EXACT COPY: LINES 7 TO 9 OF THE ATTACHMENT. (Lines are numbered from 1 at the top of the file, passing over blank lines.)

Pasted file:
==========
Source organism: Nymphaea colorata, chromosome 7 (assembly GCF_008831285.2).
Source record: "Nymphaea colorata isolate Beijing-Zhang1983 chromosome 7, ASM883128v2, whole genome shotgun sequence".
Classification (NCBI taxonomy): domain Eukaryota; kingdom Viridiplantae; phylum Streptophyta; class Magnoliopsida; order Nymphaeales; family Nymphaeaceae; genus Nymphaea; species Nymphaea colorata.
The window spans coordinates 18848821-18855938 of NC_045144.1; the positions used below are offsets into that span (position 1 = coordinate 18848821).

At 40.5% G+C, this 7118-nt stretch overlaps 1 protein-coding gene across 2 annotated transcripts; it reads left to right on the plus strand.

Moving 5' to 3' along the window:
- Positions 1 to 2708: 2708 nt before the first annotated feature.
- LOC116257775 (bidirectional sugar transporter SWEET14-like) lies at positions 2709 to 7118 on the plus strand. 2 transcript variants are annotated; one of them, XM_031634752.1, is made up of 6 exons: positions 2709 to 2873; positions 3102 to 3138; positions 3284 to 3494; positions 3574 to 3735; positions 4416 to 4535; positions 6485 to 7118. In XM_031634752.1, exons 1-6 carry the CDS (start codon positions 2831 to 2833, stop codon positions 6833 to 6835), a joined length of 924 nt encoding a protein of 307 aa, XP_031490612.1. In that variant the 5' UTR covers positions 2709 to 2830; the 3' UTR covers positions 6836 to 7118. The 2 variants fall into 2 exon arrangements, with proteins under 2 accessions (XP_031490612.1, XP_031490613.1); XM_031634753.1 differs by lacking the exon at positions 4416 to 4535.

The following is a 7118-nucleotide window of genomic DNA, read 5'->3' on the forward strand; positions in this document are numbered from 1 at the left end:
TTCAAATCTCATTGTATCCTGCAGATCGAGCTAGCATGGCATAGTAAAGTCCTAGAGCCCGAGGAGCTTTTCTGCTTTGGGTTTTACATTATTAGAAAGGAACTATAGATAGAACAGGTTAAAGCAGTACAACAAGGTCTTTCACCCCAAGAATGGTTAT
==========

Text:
- Positions 1 to 2708: 2708 nt before the first annotated feature.
- LOC116257775 (bidirectional sugar transporter SWEET14-like) lies at positions 2709 to 7118 on the plus strand. 2 transcript variants are annotated; one of them, XM_031634752.1, is made up of 6 exons: positions 2709 to 2873; positions 3102 to 3138; positions 3284 to 3494; positions 3574 to 3735; positions 4416 to 4535; positions 6485 to 7118. In XM_031634752.1, exons 1-6 carry the CDS (start codon positions 2831 to 2833, stop codon positions 6833 to 6835), a joined length of 924 nt encoding a protein of 307 aa, XP_031490612.1. In that variant the 5' UTR covers positions 2709 to 2830; the 3' UTR covers positions 6836 to 7118. The 2 variants fall into 2 exon arrangements, with proteins under 2 accessions (XP_031490612.1, XP_031490613.1); XM_031634753.1 differs by lacking the exon at positions 4416 to 4535.

The following is a 7118-nucleotide window of genomic DNA, read 5'->3' on the forward strand; positions in this document are numbered from 1 at the left end: